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Clinical Medicine to Offer Doctoral Degree

The Department of Veterinary Clinical Medicine boasts a strong faculty research program and a full roster of clinical residents. To augment these strengths, the department has recently joined the other two academic departments of the College in being authorized by the University of Illinois Graduate College to grant a PhD degree. 

The College of Veterinary Medicine now enters a relatively elite circle of about five other U.S. veterinary schools that offer doctoral degrees with clinical emphasis.

Career opportunities for those with a DVM and clinical PhD are broad. “This double-barreled degree opens a wonderful array of doors in academia, industry, and government,” says Dr. Robert Clarkson, who was instrumental in securing approval of the PhD-granting program. Positions such as research manager at pharmaceutical companies and group leader at the National Institutes of Health may seek this hot degree combo, he says.

The new degree will also meet a growing demand for academicians who have both the PhD degree and diplomate status in a specialty area. “It is difficult to recruit faculty with advanced clinical training as well as a PhD degree,” notes Dr. Ann Johnson, interim head of VCM. Currently, 10 of the 35 VCM faculty members have a DVM and PhD, with most of the remaining having a DVM and master’s degree.

[Lab action photo]Offering the doctoral degree through the veterinary clinical medicine department will help meet a growing demand for this credential and will enhance the departmental research program.
 
 
 
 
 

The interdisciplinary nature of the clinical PhD program is revolutionary and adds to its appeal. “When you are dealing with real problems—and nothing is more real than clinical medicine—you’ve inherently got problems that are complex and interdisciplinary,” says Dr. Clarkson. “This is the future. Eventually all graduate education will look like this.”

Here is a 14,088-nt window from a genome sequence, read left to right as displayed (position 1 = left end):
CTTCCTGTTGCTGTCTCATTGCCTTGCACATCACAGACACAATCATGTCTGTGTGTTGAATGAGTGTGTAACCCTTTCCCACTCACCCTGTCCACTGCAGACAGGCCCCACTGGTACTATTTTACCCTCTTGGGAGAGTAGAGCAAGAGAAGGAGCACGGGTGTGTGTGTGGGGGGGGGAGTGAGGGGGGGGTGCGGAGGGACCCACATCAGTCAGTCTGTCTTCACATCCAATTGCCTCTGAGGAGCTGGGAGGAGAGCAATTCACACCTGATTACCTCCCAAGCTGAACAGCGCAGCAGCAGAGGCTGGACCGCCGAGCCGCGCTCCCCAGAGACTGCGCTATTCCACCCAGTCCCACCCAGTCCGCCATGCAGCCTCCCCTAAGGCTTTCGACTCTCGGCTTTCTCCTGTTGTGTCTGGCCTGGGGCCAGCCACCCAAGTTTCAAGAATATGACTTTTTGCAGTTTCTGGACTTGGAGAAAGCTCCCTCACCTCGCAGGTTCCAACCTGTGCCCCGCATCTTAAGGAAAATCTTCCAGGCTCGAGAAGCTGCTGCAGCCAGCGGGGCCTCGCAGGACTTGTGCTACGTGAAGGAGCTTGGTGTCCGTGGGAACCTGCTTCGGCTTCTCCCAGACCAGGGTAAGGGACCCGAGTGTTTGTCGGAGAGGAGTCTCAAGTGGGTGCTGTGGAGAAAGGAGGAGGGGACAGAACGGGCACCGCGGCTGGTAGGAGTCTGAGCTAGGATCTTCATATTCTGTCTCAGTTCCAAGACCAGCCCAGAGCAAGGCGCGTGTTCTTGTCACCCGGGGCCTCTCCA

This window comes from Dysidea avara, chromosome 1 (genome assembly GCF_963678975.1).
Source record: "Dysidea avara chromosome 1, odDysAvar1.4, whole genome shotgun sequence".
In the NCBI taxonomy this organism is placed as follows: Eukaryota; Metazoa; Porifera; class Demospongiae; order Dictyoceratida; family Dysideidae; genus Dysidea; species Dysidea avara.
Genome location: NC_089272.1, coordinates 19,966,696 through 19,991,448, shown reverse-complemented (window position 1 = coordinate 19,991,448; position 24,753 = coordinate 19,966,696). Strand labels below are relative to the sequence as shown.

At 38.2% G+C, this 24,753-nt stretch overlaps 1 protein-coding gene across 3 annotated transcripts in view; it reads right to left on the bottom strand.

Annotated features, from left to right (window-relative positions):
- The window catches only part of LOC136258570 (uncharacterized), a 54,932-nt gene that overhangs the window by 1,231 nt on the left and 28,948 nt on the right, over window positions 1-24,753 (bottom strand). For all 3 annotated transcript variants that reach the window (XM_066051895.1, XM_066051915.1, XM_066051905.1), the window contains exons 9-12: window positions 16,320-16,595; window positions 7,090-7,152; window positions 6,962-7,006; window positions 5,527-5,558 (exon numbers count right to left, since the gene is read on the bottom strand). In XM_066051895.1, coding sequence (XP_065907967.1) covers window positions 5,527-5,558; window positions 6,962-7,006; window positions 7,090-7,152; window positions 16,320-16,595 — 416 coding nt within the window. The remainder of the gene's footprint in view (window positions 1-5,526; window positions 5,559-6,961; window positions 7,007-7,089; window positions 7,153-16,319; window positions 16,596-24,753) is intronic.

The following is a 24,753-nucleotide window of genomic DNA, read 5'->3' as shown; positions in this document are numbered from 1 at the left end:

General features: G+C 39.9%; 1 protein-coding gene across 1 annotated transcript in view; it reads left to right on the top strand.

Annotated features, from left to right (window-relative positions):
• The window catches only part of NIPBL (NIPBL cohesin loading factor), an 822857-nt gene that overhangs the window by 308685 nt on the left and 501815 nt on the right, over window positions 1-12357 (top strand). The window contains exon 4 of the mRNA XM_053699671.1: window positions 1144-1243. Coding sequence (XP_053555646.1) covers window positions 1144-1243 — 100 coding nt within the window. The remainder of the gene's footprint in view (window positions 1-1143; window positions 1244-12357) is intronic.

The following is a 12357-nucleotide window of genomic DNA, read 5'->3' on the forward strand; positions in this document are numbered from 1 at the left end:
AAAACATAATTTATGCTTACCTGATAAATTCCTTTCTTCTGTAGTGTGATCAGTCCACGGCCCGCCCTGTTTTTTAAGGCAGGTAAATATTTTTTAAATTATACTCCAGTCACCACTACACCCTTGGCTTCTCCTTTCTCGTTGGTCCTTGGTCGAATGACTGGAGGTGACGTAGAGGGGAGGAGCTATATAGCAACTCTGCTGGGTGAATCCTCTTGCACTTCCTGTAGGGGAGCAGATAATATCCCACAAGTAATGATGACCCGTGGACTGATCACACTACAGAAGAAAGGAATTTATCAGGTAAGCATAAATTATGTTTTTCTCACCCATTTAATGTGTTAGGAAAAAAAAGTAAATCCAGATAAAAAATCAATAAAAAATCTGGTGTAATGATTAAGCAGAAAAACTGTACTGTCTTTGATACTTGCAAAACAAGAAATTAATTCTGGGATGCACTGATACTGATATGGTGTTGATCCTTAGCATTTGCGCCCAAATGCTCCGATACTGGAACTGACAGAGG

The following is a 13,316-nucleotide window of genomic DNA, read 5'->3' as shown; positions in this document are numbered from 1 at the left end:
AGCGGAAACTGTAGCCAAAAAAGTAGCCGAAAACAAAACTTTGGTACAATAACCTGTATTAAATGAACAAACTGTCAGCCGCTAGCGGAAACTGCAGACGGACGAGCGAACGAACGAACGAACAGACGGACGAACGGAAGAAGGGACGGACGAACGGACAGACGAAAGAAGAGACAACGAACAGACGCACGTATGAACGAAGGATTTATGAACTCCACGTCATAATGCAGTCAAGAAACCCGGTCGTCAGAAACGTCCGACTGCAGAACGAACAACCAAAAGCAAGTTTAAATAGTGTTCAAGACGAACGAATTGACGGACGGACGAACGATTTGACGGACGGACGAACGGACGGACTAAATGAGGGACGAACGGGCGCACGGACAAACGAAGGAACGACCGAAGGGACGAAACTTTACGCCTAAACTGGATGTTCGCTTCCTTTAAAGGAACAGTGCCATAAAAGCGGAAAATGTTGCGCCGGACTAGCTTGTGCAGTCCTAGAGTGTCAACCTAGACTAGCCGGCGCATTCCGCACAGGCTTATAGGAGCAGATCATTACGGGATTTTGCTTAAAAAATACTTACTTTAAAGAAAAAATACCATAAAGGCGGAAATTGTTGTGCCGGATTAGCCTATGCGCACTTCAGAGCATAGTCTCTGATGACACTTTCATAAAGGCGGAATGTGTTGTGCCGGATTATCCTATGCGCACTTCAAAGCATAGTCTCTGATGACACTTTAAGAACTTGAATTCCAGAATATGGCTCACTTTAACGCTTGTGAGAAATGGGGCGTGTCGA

Students will select faculty for their doctoral advisory committees from any department within the University—for example, from biophysics, engineering, and veterinary clinical medicine—depending on the unique needs of their research. In most doctoral programs advisory committees are composed of faculty within a single academic department, bringing a rather narrow perspective to the research problem.

All students in the program will take a core curriculum including biochemistry, statistical analysis, and research methods; beyond those, the course work will also be tailored to the individual.

The availability of advanced graduate students will facilitate current VCM research and make it easier for the department to attract new clinical faculty with research interests. “Training doctoral students in clinical science enhances our research thrust,” says Dr. Johnson. The department’s faculty brings in more than $1.5 million annually in research funding. 

Clinical residents in the Veterinary Medicine Teaching Hospital form one group of potential candidates for the new PhD program. Over the last 5 years the department has hosted an average of 25 DVM residents, most of whom have concurrently pursued a master’s degree in veterinary medical science. 

Students in the physical and medical sciences—traditional areas of strength at the University of Illinois—may also find this degree appealing, given the tremendous emphasis on biotechnology today.
 

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